Can mild stress help burn calories?
Scientists previously thought that only babies and hibernating mammals had brown adipose tissue (BAT), or brown fat. But in 2009, small amounts were found in adults. We now know that most adults have 50-100 g, mainly stored in the neck, or supraclavicular region.
While white fat stores excess calories, brown fat burns energy and produces heat - over 300 times more heat than other body tissues. This suggests that it plays a role in human metabolism.
People with a lower body mass index (BMI) tend to have more brown fat, but whether or not this is a direct consequence remains uncertain.
This unique ability to rapidly generate heat and metabolize glucose has piqued the interest of scientists looking for ways to fight obesity.
Prof. Michael E Symonds, from the University of Nottingham in the UK, and colleagues wanted to look at the relationship between stress and brown fat activity.
Acute stress activates BAT to burn energy
To do this, they induced a mild psychological stress in five healthy, lean women by setting a short math test. A relaxation video followed.
The scientists measured stress responses by testing the level of cortisol in the saliva. They measured brown fat activity by using infrared thermography. This enabled them to detect changes in temperature of the skin overlying the area where brown fat occurs.
The math test itself did not trigger acute stress, but the anticipation of being tested did, as seen in the elevated levels of cortisol and warmer brown fat. Higher cortisol was linked to more fat activity, implying more potential heat production.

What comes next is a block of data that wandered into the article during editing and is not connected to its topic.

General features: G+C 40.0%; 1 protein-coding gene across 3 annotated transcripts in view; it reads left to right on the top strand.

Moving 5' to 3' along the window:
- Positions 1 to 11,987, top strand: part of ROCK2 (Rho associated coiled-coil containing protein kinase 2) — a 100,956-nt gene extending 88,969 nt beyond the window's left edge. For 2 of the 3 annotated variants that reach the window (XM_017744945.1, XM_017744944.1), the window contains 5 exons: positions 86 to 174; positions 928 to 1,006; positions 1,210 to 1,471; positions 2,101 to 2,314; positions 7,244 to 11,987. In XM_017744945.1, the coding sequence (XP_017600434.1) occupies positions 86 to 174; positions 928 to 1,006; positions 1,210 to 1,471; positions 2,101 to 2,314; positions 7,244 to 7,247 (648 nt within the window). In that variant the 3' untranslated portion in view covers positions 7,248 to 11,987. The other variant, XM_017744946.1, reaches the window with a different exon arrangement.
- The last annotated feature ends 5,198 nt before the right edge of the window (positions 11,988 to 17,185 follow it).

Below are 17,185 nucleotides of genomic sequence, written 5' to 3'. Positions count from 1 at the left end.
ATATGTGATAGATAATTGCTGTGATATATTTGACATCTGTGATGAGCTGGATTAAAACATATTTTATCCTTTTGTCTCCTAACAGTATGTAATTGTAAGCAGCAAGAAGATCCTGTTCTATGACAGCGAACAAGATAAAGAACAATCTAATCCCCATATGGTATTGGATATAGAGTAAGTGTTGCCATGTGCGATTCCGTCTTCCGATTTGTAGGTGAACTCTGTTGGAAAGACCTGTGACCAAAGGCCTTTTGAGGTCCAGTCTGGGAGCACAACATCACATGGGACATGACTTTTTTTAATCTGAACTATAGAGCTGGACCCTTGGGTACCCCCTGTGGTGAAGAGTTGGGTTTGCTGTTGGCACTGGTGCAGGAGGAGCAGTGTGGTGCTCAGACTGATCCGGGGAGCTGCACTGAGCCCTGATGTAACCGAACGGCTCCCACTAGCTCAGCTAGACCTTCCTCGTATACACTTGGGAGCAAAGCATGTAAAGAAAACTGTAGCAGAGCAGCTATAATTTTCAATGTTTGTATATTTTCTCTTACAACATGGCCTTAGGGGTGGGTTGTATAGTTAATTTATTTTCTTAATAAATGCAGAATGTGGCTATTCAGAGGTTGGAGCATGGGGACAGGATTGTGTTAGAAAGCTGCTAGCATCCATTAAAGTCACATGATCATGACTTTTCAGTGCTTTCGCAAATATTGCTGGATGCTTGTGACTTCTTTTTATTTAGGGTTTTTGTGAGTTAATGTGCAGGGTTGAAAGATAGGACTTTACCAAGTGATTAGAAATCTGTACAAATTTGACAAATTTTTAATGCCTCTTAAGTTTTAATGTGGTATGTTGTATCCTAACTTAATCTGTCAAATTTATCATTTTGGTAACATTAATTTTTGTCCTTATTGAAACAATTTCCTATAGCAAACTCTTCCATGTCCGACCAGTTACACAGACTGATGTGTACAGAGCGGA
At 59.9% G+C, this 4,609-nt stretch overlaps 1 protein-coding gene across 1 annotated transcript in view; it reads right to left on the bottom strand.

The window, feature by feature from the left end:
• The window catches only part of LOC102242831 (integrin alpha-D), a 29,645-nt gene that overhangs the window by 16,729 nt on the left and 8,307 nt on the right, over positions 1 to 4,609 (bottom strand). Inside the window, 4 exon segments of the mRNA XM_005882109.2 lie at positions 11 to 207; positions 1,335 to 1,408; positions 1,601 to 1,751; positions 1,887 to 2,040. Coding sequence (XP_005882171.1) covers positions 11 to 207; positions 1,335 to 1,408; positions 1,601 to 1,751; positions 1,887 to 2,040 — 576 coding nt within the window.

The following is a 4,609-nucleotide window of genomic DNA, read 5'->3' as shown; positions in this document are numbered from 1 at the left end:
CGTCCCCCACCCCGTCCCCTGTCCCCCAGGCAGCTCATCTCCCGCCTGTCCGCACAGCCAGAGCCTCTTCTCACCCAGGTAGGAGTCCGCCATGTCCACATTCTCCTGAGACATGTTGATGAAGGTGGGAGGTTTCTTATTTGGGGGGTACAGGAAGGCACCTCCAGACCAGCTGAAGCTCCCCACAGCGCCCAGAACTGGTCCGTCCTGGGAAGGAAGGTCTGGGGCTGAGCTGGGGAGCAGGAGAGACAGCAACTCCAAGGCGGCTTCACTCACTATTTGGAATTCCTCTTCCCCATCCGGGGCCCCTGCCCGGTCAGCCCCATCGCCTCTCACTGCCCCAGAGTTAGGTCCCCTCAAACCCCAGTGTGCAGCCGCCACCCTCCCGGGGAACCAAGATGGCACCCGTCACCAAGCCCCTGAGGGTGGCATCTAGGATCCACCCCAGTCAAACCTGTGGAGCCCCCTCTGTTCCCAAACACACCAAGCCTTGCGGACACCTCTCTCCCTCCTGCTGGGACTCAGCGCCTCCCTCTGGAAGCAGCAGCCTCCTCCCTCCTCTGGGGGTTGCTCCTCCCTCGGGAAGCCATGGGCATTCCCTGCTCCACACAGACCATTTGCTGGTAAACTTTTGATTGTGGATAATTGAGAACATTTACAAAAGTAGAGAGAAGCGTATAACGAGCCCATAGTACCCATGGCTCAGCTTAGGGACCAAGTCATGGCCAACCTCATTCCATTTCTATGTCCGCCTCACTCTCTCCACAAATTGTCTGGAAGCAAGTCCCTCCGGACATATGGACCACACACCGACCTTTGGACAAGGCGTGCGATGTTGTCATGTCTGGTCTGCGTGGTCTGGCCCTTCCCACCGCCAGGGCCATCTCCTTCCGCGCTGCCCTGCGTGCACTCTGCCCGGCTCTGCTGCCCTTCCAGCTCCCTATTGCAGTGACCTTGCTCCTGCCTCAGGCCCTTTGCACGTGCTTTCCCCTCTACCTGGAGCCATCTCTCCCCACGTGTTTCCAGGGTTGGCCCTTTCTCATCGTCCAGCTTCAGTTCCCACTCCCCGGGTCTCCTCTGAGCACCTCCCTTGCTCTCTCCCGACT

The findings suggest that individual variation in brown fat could be due to differences in response to psychological stress.
Prof. Symonds calls for a better understanding of what controls brown fat activity, such as diet and activity, in order to develop sustainable interventions to help prevent obesity and diabetes.
Regarding the relationship between obesity and stress, Prof. Symonds points out that while severe and chronic stress can contribute to poor metabolic health, inducing mild stress could be helpful for people who need to control obesity, if used alongside other interventions.
Prof. Symonds told Medical News Today:
"Clearly, some types of stress cannot be avoided and the response can be beneficial in terms of body weight regulation. For example being exposed to cold 'stress,' which can switch on brown fat."
MNT has previously reported on an experiment showing that brown fat activity can be stimulated by the cold. The researchers found that reducing the temperature from 24º C to 19º C triggered a 30-40% increase in brown fat activity.